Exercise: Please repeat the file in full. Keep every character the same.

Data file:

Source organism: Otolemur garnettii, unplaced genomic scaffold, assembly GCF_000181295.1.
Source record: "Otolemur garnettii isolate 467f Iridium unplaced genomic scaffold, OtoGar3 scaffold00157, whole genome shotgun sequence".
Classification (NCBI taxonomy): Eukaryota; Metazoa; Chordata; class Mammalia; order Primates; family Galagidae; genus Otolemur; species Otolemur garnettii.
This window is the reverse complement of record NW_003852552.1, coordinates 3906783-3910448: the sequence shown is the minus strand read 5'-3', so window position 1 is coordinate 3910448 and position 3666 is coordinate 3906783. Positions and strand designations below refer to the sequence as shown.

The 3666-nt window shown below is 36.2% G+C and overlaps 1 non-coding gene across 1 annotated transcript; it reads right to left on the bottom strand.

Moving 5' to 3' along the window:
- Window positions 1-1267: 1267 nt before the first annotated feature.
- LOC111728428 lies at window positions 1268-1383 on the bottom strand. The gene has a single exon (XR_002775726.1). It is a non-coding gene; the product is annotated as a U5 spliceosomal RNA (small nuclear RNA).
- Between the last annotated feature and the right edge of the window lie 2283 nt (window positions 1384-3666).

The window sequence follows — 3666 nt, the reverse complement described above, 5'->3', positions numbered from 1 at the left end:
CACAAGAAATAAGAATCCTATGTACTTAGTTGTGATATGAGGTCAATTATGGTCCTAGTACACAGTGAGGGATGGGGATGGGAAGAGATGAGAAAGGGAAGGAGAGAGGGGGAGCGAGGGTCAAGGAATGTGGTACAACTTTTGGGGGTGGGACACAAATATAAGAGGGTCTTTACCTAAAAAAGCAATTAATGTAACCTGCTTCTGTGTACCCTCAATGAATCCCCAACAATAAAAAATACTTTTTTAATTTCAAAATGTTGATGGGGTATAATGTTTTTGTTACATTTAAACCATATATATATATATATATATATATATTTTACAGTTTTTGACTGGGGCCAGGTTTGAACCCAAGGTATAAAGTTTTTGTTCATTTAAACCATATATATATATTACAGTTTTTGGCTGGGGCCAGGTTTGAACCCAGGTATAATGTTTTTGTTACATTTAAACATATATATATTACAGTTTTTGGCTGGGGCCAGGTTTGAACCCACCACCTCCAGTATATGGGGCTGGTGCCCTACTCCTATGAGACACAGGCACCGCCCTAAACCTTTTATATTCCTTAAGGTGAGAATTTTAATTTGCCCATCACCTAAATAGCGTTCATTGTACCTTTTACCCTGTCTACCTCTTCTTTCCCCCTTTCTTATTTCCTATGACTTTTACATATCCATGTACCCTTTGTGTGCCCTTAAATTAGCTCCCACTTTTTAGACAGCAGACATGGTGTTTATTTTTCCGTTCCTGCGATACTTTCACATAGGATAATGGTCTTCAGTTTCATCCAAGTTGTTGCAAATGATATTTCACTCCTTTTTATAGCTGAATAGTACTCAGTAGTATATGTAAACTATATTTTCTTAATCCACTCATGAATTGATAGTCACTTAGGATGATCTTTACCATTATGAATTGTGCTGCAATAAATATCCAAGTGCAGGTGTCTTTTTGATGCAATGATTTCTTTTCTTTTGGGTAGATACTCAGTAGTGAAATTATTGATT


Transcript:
Source organism: Otolemur garnettii, unplaced genomic scaffold, assembly GCF_000181295.1.
Source record: "Otolemur garnettii isolate 467f Iridium unplaced genomic scaffold, OtoGar3 scaffold00157, whole genome shotgun sequence".
Classification (NCBI taxonomy): Eukaryota; Metazoa; Chordata; class Mammalia; order Primates; family Galagidae; genus Otolemur; species Otolemur garnettii.
This window is the reverse complement of record NW_003852552.1, coordinates 3906783-3910448: the sequence shown is the minus strand read 5'-3', so window position 1 is coordinate 3910448 and position 3666 is coordinate 3906783. Positions and strand designations below refer to the sequence as shown.

The 3666-nt window shown below is 36.2% G+C and overlaps 1 non-coding gene across 1 annotated transcript; it reads right to left on the bottom strand.

Moving 5' to 3' along the window:
- Window positions 1-1267: 1267 nt before the first annotated feature.
- LOC111728428 lies at window positions 1268-1383 on the bottom strand. The gene has a single exon (XR_002775726.1). It is a non-coding gene; the product is annotated as a U5 spliceosomal RNA (small nuclear RNA).
- Between the last annotated feature and the right edge of the window lie 2283 nt (window positions 1384-3666).

The window sequence follows — 3666 nt, the reverse complement described above, 5'->3', positions numbered from 1 at the left end:
CACAAGAAATAAGAATCCTATGTACTTAGTTGTGATATGAGGTCAATTATGGTCCTAGTACACAGTGAGGGATGGGGATGGGAAGAGATGAGAAAGGGAAGGAGAGAGGGGGAGCGAGGGTCAAGGAATGTGGTACAACTTTTGGGGGTGGGACACAAATATAAGAGGGTCTTTACCTAAAAAAGCAATTAATGTAACCTGCTTCTGTGTACCCTCAATGAATCCCCAACAATAAAAAATACTTTTTTAATTTCAAAATGTTGATGGGGTATAATGTTTTTGTTACATTTAAACCATATATATATATATATATATATATATTTTACAGTTTTTGACTGGGGCCAGGTTTGAACCCAAGGTATAAAGTTTTTGTTCATTTAAACCATATATATATATTACAGTTTTTGGCTGGGGCCAGGTTTGAACCCAGGTATAATGTTTTTGTTACATTTAAACATATATATATTACAGTTTTTGGCTGGGGCCAGGTTTGAACCCACCACCTCCAGTATATGGGGCTGGTGCCCTACTCCTATGAGACACAGGCACCGCCCTAAACCTTTTATATTCCTTAAGGTGAGAATTTTAATTTGCCCATCACCTAAATAGCGTTCATTGTACCTTTTACCCTGTCTACCTCTTCTTTCCCCCTTTCTTATTTCCTATGACTTTTACATATCCATGTACCCTTTGTGTGCCCTTAAATTAGCTCCCACTTTTTAGACAGCAGACATGGTGTTTATTTTTCCGTTCCTGCGATACTTTCACATAGGATAATGGTCTTCAGTTTCATCCAAGTTGTTGCAAATGATATTTCACTCCTTTTTATAGCTGAATAGTACTCAGTAGTATATGTAAACTATATTTTCTTAATCCACTCATGAATTGATAGTCACTTAGGATGATCTTTACCATTATGAATTGTGCTGCAATAAATATCCAAGTGCAGGTGTCTTTTTGATGCAATGATTTCTTTTCTTTTGGGTAGATACTCAGTAGTGAAATTATTGATT